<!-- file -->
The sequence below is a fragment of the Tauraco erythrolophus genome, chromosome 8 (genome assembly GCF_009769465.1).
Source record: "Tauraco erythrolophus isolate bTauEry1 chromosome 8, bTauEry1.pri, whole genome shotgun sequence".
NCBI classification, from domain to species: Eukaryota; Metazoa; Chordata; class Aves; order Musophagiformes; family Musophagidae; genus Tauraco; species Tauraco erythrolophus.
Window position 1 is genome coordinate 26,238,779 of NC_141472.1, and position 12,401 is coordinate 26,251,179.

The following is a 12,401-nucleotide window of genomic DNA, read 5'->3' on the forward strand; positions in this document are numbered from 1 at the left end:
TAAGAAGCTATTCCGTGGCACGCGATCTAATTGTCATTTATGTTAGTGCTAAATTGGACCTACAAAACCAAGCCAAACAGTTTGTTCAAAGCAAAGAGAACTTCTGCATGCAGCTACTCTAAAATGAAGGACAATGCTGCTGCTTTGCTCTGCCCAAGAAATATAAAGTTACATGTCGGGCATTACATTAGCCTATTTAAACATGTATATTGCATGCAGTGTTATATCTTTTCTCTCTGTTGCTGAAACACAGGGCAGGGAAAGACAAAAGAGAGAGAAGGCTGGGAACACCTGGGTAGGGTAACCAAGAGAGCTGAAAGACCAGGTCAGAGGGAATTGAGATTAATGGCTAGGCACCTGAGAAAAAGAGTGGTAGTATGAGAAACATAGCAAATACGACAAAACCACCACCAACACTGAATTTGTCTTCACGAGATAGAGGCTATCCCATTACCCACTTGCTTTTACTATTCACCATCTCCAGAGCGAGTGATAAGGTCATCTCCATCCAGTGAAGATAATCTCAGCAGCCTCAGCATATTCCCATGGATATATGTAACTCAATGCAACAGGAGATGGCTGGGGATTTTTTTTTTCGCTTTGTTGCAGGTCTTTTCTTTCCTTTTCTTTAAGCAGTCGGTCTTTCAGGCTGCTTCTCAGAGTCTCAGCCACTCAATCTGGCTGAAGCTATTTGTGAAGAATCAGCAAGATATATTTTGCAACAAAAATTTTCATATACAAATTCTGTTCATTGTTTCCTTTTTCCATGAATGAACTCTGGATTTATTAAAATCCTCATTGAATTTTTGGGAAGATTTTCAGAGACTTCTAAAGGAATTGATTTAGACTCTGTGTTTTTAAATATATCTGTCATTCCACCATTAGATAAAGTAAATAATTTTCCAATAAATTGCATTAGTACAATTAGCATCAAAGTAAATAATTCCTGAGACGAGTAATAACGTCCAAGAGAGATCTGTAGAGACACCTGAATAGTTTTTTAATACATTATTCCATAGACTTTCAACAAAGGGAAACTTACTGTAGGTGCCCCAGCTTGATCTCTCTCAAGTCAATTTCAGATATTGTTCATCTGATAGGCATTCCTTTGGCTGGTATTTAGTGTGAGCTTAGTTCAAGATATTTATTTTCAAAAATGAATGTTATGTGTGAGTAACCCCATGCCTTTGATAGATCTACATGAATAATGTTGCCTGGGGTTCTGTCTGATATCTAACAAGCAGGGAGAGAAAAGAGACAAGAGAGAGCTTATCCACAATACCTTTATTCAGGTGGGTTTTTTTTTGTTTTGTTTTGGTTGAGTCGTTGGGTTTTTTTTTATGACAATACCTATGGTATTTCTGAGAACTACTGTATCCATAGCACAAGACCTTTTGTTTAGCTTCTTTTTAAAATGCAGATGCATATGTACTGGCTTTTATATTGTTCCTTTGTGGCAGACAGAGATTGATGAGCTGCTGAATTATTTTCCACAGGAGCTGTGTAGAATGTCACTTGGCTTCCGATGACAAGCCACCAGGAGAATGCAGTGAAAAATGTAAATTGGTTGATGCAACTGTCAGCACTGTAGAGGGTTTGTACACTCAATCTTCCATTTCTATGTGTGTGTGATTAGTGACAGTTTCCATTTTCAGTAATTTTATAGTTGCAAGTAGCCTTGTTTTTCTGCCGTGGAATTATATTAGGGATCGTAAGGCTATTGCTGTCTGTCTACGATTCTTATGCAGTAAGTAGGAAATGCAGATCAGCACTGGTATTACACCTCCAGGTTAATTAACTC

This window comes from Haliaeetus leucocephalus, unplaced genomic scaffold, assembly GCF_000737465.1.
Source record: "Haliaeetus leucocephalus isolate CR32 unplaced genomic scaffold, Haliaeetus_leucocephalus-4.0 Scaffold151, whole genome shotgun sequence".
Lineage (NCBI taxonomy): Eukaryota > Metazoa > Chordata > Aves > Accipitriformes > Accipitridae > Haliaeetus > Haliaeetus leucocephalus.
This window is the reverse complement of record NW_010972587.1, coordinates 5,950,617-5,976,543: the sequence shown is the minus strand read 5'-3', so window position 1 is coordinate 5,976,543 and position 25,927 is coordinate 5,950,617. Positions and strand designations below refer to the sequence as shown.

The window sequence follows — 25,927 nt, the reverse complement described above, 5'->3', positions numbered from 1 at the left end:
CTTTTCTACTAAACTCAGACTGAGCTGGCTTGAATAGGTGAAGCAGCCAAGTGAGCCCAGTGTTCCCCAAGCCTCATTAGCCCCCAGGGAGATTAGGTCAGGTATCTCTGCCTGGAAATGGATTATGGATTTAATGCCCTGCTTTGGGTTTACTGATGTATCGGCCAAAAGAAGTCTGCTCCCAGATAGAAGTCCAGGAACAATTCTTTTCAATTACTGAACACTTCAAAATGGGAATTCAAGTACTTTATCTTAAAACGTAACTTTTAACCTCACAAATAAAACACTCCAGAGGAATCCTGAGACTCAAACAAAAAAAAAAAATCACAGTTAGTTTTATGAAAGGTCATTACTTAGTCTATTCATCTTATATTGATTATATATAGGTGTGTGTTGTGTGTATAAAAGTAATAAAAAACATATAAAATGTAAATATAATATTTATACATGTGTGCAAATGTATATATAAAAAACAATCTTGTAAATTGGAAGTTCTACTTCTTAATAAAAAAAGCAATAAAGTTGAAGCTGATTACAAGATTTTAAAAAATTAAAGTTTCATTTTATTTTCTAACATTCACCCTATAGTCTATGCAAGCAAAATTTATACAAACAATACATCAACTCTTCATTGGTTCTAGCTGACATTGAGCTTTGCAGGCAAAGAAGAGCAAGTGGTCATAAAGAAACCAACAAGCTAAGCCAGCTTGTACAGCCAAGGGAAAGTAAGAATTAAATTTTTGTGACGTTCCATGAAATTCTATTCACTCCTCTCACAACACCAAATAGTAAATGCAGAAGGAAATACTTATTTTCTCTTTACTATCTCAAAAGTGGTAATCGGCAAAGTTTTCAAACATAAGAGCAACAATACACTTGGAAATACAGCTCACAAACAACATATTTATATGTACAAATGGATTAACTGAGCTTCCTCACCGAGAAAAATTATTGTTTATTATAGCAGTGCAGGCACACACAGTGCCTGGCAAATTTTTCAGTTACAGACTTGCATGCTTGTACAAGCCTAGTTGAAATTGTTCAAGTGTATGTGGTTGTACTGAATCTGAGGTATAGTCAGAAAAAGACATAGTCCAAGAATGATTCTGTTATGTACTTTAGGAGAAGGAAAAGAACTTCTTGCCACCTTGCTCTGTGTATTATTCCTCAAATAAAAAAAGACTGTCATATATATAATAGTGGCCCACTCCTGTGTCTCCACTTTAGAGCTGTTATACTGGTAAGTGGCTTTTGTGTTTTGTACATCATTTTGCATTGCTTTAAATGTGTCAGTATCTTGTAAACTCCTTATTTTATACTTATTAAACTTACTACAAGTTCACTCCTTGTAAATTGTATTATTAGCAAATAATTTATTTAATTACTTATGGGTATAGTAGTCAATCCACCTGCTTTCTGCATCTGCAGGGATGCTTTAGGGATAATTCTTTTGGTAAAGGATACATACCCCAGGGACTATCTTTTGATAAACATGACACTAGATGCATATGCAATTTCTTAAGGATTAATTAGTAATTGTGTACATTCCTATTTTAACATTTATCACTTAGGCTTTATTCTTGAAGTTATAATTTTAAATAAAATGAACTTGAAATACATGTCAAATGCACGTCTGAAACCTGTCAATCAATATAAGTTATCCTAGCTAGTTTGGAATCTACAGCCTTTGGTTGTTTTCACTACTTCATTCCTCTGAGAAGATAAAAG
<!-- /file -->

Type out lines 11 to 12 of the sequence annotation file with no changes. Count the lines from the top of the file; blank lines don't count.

The window sequence follows — 25,927 nt, the reverse complement described above, 5'->3', positions numbered from 1 at the left end:
CTTTTCTACTAAACTCAGACTGAGCTGGCTTGAATAGGTGAAGCAGCCAAGTGAGCCCAGTGTTCCCCAAGCCTCATTAGCCCCCAGGGAGATTAGGTCAGGTATCTCTGCCTGGAAATGGATTATGGATTTAATGCCCTGCTTTGGGTTTACTGATGTATCGGCCAAAAGAAGTCTGCTCCCAGATAGAAGTCCAGGAACAATTCTTTTCAATTACTGAACACTTCAAAATGGGAATTCAAGTACTTTATCTTAAAACGTAACTTTTAACCTCACAAATAAAACACTCCAGAGGAATCCTGAGACTCAAACAAAAAAAAAAAATCACAGTTAGTTTTATGAAAGGTCATTACTTAGTCTATTCATCTTATATTGATTATATATAGGTGTGTGTTGTGTGTATAAAAGTAATAAAAAACATATAAAATGTAAATATAATATTTATACATGTGTGCAAATGTATATATAAAAAACAATCTTGTAAATTGGAAGTTCTACTTCTTAATAAAAAAAGCAATAAAGTTGAAGCTGATTACAAGATTTTAAAAAATTAAAGTTTCATTTTATTTTCTAACATTCACCCTATAGTCTATGCAAGCAAAATTTATACAAACAATACATCAACTCTTCATTGGTTCTAGCTGACATTGAGCTTTGCAGGCAAAGAAGAGCAAGTGGTCATAAAGAAACCAACAAGCTAAGCCAGCTTGTACAGCCAAGGGAAAGTAAGAATTAAATTTTTGTGACGTTCCATGAAATTCTATTCACTCCTCTCACAACACCAAATAGTAAATGCAGAAGGAAATACTTATTTTCTCTTTACTATCTCAAAAGTGGTAATCGGCAAAGTTTTCAAACATAAGAGCAACAATACACTTGGAAATACAGCTCACAAACAACATATTTATATGTACAAATGGATTAACTGAGCTTCCTCACCGAGAAAAATTATTGTTTATTATAGCAGTGCAGGCACACACAGTGCCTGGCAAATTTTTCAGTTACAGACTTGCATGCTTGTACAAGCCTAGTTGAAATTGTTCAAGTGTATGTGGTTGTACTGAATCTGAGGTATAGTCAGAAAAAGACATAGTCCAAGAATGATTCTGTTATGTACTTTAGGAGAAGGAAAAGAACTTCTTGCCACCTTGCTCTGTGTATTATTCCTCAAATAAAAAAAGACTGTCATATATATAATAGTGGCCCACTCCTGTGTCTCCACTTTAGAGCTGTTATACTGGTAAGTGGCTTTTGTGTTTTGTACATCATTTTGCATTGCTTTAAATGTGTCAGTATCTTGTAAACTCCTTATTTTATACTTATTAAACTTACTACAAGTTCACTCCTTGTAAATTGTATTATTAGCAAATAATTTATTTAATTACTTATGGGTATAGTAGTCAATCCACCTGCTTTCTGCATCTGCAGGGATGCTTTAGGGATAATTCTTTTGGTAAAGGATACATACCCCAGGGACTATCTTTTGATAAACATGACACTAGATGCATATGCAATTTCTTAAGGATTAATTAGTAATTGTGTACATTCCTATTTTAACATTTATCACTTAGGCTTTATTCTTGAAGTTATAATTTTAAATAAAATGAACTTGAAATACATGTCAAATGCACGTCTGAAACCTGTCAATCAATATAAGTTATCCTAGCTAGTTTGGAATCTACAGCCTTTGGTTGTTTTCACTACTTCATTCCTCTGAGAAGATAAAAG